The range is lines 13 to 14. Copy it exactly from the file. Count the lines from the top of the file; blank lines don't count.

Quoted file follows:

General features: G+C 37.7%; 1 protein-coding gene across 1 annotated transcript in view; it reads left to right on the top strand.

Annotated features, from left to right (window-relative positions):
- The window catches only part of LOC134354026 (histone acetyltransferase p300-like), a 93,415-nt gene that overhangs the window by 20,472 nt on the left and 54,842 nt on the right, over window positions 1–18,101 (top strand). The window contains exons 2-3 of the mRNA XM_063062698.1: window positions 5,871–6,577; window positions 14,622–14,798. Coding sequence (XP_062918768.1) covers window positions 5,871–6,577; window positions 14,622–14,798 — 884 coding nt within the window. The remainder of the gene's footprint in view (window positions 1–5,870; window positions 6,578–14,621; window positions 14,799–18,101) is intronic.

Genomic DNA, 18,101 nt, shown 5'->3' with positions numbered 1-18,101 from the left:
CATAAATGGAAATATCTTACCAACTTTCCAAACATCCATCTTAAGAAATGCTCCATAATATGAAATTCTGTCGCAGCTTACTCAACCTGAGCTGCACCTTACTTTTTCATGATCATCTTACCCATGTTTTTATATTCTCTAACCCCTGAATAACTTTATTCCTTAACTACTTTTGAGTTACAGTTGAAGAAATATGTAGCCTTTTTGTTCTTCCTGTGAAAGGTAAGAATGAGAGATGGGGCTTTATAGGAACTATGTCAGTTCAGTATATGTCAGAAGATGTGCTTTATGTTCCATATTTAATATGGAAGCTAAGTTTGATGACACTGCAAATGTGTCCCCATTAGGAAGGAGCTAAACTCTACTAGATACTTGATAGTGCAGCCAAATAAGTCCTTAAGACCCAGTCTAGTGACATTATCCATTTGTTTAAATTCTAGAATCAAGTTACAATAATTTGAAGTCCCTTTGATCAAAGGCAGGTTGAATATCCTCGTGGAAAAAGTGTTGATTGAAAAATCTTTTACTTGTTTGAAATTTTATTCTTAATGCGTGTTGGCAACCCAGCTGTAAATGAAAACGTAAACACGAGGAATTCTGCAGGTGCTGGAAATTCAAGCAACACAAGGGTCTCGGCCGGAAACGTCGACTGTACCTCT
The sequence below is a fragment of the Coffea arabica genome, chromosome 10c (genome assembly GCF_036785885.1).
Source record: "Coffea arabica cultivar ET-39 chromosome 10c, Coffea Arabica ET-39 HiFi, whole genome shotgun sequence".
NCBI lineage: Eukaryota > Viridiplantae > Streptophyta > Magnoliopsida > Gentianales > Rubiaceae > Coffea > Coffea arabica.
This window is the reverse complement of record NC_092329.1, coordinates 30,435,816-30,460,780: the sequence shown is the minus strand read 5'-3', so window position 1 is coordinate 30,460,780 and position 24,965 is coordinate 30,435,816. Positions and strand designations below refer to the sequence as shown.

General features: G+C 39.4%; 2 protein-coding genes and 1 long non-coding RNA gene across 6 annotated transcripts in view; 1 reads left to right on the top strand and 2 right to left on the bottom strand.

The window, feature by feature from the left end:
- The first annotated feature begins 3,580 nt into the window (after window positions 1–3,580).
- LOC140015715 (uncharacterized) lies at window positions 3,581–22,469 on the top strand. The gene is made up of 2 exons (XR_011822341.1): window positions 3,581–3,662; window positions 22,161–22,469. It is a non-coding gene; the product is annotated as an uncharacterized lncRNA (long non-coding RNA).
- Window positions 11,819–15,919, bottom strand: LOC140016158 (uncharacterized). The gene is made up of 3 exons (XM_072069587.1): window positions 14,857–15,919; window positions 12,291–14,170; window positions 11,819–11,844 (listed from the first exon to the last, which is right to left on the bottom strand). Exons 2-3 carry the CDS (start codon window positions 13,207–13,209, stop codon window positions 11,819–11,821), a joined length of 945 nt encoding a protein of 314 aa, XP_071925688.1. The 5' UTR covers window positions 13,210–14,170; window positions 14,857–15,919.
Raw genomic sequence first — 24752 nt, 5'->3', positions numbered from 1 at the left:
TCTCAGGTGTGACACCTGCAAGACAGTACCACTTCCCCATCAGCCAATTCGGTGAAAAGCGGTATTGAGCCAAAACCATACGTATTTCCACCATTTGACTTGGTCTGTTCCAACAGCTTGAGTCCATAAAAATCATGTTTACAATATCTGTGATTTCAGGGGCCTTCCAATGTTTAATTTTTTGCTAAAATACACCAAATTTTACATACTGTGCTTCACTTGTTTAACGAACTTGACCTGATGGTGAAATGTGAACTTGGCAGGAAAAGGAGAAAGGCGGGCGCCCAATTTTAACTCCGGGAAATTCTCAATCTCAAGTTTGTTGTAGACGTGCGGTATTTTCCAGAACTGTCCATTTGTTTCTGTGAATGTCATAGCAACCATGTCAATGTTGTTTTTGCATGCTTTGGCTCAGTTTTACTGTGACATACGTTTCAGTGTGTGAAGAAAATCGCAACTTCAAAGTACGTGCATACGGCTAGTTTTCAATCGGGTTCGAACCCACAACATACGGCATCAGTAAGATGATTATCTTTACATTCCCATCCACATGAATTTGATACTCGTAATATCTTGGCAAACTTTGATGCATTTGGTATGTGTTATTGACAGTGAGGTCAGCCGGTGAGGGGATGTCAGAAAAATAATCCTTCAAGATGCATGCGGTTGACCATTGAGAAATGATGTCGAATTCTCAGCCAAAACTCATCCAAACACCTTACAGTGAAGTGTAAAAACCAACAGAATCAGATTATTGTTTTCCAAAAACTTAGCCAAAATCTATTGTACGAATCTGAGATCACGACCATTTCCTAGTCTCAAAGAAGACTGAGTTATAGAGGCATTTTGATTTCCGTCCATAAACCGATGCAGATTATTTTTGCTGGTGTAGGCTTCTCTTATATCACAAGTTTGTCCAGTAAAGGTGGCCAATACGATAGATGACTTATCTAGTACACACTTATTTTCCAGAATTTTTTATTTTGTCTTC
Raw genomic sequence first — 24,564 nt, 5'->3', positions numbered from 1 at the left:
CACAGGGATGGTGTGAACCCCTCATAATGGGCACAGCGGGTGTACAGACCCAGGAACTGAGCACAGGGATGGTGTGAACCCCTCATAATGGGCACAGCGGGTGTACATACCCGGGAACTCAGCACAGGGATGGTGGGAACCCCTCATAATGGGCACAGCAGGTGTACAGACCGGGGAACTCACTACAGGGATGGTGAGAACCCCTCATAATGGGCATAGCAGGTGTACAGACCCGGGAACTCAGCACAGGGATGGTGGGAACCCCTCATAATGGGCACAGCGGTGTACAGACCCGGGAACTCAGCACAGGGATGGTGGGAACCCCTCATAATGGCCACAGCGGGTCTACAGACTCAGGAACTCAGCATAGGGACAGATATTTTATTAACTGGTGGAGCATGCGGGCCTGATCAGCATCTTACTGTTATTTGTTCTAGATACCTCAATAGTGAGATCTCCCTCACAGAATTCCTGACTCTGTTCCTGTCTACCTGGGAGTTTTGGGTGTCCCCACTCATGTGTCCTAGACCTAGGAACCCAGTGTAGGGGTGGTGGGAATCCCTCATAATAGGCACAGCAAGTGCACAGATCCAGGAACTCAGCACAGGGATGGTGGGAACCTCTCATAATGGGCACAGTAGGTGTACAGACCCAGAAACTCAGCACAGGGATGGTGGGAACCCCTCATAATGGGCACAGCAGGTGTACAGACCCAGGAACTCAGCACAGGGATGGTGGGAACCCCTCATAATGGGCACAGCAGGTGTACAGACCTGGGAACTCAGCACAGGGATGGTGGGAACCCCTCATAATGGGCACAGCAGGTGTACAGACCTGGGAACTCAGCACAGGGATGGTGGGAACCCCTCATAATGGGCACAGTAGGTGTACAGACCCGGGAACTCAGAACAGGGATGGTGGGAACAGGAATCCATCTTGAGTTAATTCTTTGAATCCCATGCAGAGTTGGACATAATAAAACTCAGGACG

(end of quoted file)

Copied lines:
- LOC140015715 (uncharacterized) lies at window positions 3,581–22,469 on the top strand. The gene is made up of 2 exons (XR_011822341.1): window positions 3,581–3,662; window positions 22,161–22,469. It is a non-coding gene; the product is annotated as an uncharacterized lncRNA (long non-coding RNA).
- Window positions 11,819–15,919, bottom strand: LOC140016158 (uncharacterized). The gene is made up of 3 exons (XM_072069587.1): window positions 14,857–15,919; window positions 12,291–14,170; window positions 11,819–11,844 (listed from the first exon to the last, which is right to left on the bottom strand). Exons 2-3 carry the CDS (start codon window positions 13,207–13,209, stop codon window positions 11,819–11,821), a joined length of 945 nt encoding a protein of 314 aa, XP_071925688.1. The 5' UTR covers window positions 13,210–14,170; window positions 14,857–15,919.